Apprenticeship programmes in most provinces usually dedicate about 85% of the programme duration to workplace learning and the remaining 15% to learning in the classroom. In-class training usually takes about 6 to 12 weeks per year (e.g. in Ontario, Saskatchewan and Yukon). Apprenticeships are set up according to industry standards and government legislation, informed by craft unions, trade jurisdictions (e.g. in Quebec), and provincial and regional trade-specific apprenticeship committees, all of which are approved by the governing provincial apprenticeship board. Each apprenticeship programme outlines specific certification requirements to achieve government-issued certification of qualification, and these may vary by apprenticeship board (Barabasch and Watt-Malcolm, 2013[14]).

Apprenticeship registrations have shown a decrease in recent years, from over 455 800 in 2015, to almost 398 000 in 2019 and 381 000 in 2020 (see Figure 2.1, Panel A) (Council of Ministers of Education, Canada, 2022[3]; Statistics Canada, 2021[15]). The decrease in 2020 is likely to be at least partially attributed to the COVID-19 pandemic. Apprenticeship programmes in Canada have been mostly geared toward young adults. In 2020, 61% of registered apprentices were aged between 20 and 34 (65% in 2015) and 35% were 35 or older (29% in 2015). Half of apprenticeships are concentrated on in the trade groups of electricians (17%), carpenters (12%), plumbers, pipefitters and steamfitters (11%), and automotive service (10%) (Figure 2.1, Panel B).

In Canada, VET teachers -who teach trades in school-based settings- are often referred to as instructors. These VET teachers provide instruction of trades to young people and adults at the post-secondary level, such as colleges and institutes, and at the upper-secondary level where they teach optional vocational courses (except in Quebec where they teach in the separate VET track).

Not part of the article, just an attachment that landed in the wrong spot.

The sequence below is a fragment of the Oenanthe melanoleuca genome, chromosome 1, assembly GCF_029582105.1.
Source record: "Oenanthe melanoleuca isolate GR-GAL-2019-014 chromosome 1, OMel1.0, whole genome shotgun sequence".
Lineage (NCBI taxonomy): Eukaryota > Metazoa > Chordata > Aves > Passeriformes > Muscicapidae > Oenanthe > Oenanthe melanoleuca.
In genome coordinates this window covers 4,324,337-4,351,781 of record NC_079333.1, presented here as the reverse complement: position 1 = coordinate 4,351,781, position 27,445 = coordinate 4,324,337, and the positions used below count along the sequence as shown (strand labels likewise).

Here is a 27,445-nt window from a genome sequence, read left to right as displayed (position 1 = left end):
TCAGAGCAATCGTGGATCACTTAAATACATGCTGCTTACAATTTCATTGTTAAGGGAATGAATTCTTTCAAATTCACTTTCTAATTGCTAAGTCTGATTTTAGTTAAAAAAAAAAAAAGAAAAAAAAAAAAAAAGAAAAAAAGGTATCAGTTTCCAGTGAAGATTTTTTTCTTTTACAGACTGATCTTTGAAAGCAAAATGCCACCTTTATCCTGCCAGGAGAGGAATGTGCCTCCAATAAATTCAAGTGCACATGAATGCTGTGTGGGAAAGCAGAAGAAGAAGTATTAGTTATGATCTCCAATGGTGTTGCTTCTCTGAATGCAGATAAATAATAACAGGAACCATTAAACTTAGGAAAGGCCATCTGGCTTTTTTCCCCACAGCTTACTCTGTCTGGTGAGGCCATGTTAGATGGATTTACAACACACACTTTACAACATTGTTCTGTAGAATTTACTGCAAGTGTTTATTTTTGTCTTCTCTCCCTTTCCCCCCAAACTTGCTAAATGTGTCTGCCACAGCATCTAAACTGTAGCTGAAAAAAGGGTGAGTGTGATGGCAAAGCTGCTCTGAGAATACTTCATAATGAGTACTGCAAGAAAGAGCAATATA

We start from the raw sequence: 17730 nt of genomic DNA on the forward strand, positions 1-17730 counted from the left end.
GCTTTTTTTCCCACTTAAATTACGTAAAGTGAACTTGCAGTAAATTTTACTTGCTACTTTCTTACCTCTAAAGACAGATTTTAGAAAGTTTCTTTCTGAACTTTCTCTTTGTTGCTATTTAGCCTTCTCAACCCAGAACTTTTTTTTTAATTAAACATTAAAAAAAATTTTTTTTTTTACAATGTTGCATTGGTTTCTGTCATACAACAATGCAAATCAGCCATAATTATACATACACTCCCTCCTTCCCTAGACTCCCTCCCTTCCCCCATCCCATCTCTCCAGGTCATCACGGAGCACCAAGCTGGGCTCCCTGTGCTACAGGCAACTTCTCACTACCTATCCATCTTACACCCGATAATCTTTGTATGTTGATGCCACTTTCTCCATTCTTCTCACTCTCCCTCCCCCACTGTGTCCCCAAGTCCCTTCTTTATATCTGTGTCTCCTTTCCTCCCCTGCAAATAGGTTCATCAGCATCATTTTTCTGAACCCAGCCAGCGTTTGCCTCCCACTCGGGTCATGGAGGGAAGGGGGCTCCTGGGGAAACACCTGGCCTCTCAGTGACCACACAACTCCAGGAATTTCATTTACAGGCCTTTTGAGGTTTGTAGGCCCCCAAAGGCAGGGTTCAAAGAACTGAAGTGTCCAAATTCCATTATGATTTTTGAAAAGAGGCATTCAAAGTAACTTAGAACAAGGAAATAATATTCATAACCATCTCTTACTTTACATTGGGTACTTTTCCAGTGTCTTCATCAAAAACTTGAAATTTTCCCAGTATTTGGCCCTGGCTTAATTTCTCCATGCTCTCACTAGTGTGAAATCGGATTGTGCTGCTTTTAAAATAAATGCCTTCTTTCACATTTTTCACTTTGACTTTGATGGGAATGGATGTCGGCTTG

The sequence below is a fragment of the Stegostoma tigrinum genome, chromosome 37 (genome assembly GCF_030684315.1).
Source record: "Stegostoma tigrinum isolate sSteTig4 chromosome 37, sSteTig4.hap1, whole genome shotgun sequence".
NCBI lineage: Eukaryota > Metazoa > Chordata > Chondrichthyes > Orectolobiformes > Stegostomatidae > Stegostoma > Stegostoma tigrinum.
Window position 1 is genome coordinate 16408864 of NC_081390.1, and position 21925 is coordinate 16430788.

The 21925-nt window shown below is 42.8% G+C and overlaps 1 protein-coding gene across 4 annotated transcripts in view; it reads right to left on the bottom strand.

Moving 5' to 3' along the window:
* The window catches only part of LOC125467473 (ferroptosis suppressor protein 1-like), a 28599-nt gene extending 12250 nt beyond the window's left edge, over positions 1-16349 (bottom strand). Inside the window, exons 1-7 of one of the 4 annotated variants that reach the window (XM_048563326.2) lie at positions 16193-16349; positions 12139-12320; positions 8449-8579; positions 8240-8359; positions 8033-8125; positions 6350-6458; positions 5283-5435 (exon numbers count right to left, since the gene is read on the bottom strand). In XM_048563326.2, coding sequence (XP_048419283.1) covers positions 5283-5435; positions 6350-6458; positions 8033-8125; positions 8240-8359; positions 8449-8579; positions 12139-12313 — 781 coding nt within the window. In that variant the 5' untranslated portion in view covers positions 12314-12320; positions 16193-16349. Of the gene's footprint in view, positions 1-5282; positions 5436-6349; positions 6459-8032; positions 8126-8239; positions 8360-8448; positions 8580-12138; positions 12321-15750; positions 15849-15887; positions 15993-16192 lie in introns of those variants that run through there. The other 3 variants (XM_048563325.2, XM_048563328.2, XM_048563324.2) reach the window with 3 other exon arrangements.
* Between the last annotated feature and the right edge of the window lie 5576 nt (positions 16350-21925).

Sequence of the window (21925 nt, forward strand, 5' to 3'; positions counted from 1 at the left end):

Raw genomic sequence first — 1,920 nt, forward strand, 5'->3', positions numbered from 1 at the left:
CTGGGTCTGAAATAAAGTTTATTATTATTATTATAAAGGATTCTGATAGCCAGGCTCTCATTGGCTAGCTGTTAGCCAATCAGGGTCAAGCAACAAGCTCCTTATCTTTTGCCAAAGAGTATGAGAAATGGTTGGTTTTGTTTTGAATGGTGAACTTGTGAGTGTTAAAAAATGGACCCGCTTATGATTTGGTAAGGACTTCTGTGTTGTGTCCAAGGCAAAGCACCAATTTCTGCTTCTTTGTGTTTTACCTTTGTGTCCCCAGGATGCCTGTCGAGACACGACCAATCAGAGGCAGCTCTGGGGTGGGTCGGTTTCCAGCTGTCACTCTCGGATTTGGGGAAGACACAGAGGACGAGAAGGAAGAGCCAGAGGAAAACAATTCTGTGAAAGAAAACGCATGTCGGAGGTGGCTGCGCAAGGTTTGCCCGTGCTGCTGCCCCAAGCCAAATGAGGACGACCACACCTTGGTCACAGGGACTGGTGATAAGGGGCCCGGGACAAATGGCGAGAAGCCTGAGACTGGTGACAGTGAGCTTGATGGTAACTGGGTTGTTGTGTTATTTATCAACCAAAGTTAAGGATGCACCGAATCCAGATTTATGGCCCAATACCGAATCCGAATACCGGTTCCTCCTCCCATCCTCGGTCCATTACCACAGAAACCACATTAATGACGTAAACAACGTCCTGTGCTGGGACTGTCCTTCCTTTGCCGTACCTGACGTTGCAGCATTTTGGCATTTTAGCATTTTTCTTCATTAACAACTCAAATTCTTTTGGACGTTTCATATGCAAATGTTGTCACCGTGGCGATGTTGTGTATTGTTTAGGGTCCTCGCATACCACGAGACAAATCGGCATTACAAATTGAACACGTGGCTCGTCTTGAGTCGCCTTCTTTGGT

The equivalents of in-company trainers are journeypersons, supervisors, mentors, teachers or trainers. On-the-job training in apprenticeships is usually delivered by journeypersons, i.e. workers who have received provincial or territorial certification in their trade (e.g. in Alberta, New Brunswick, Ontario, Saskatchewan, and Yukon). They may act as a mentor to a registered apprentice in addition to working in their trade. They provide opportunities for their apprentice to complete the tasks required at each level of the apprenticeship programme and will sign-off when these competencies are achieved (CAF-FCA, n.d.[16]). They are typically highly skilled workers who have a significant amount of work experience and competence in their trade. Employers can support their journeypersons by hiring a co-ordinator who manages the administrative matters and helps structure the training (CAF-FCA, 2017[17]).

The distinction between VET teachers and in-company trainers is not always clear-cut in Canada, especially in data collected by occupation. The occupation group ‘College and other vocational instructors’ (which can be interpreted as VET teachers but also include in-company trainers, see Box 2.2) may include those who teach applied arts, academic, as well as technical and vocational subjects and sometimes include those who train in private training establishments or companies (Government of Canada, 2022[18]). For example, in Quebec, college and vocational training teachers teach techniques and develop skills of their students according to their specialisation (Gouvernement du Québec, 2022[19]) – including both VET teachers and trainers. They work for Cégeps (public college, see Box 2.1) and other colleges, technical institutes, vocational training centres and businesses (Gouvernement du Québec, 2022[19]).